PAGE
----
With the GST rollout fast approaching, it is best to stay informed and be prepared for this sweeping change. We at Capital Float can help you do just that: Visit our GST blog to know more about GST and keep track of latest.

Oct 24, 2018

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Cashflow Management Tutorial for School Owners

Cashflow is the lifeblood of any organisation, including schools. Unlike most small and medium enterprises that have unstable revenue because of variations in customer purchases and seasonal cycles, schools are usually assured of a running income from the fees paid by the students each quarter. However, cashflow management is as serious a task for educational institutions as it is for any other business.

With the fee they receive, schools have to pay their teaching and administrative staff, maintain the campus, periodically purchase lab equipment, sports supplies, furniture and other items, and keep some reserves for unforeseen expenses. When money falls short of requirements, they may have to apply for loans from a school finance company. In addition to banks, FinTech organisations have stepped forward as significant providers of school finance in India.

Whether a school manages its operations with its earnings or takes the support of school finance, it is essential to handle the fund prudently. The following tips for cashflow management in schools can help the owners avoid severe financial constraints:

Anticipate future requirements: Will some students be leaving the school to change their board (CBSE, State Board, ISC, IGCSE) from the next academic year? Will you be hiring any new staff members? Does the school need to replace any furniture or teaching equipment? It is good to have a basic idea of such needs as they have an impact on your earnings and expenses. If you feel that the outflow of cash could be more than the inflow and reserve funds, it may be necessary to apply for school finance.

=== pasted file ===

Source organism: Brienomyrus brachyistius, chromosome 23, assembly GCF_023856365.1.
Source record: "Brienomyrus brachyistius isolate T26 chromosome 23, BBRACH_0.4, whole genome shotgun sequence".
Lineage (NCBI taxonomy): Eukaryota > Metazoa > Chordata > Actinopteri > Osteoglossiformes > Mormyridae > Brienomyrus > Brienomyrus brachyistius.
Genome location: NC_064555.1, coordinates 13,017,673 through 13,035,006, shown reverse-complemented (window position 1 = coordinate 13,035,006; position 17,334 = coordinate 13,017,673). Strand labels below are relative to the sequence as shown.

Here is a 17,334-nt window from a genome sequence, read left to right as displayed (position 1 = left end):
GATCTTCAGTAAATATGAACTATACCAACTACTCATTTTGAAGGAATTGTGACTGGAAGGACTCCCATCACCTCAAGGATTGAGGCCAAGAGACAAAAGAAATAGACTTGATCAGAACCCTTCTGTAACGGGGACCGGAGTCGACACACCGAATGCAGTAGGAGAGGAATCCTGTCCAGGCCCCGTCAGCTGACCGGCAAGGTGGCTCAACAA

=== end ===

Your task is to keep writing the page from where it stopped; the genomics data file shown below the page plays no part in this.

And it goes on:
Make arrangements with vendors: If you have developed long-term relationships with the vendors who regularly supply lab materials, sports gear, canteen groceries and other provisions to your school, you can make occasional arrangements on payment terms. As an example, if your regular pay cycle from the receipt of invoice is 30 days, it can be extended to 45 days in a period when you are spending funds on additional works in the school.

Work to maximise cash inflows: With constant improvements in your education services, you can attract new students, which will have a positive impact on your earnings. Schools that have classes till Standard VIII but have a reasonably high strength of students can work with an education board to upgrade to Standard X or XII. To facilitate the construction of a new building and for additional campus amenities, you can apply for school finance by sending a quick digital application to a FinTech company. The revenue generated from fees paid by students in new upper classes will help you to pay off the borrowed amount and interest in small EMIs.

Stay connected to lenders: If despite your best efforts on cashflow management, money falls short of requirements, remember that funding for schools in India is available on easy terms from a FinTech school finance company. You can get a collateral-free loan, and you need to submit only the soft copies of eligibility proving documents when you choose a FinTech company as your lender.

Apply for Unsecured school loan

Capital Float is a friendly FinTech organisation providing school finance to recognised educational institutions that have functional classes till Grade VIII or above and collect a yearly fee of minimum Rs 75 lakh.

Oct 24, 2018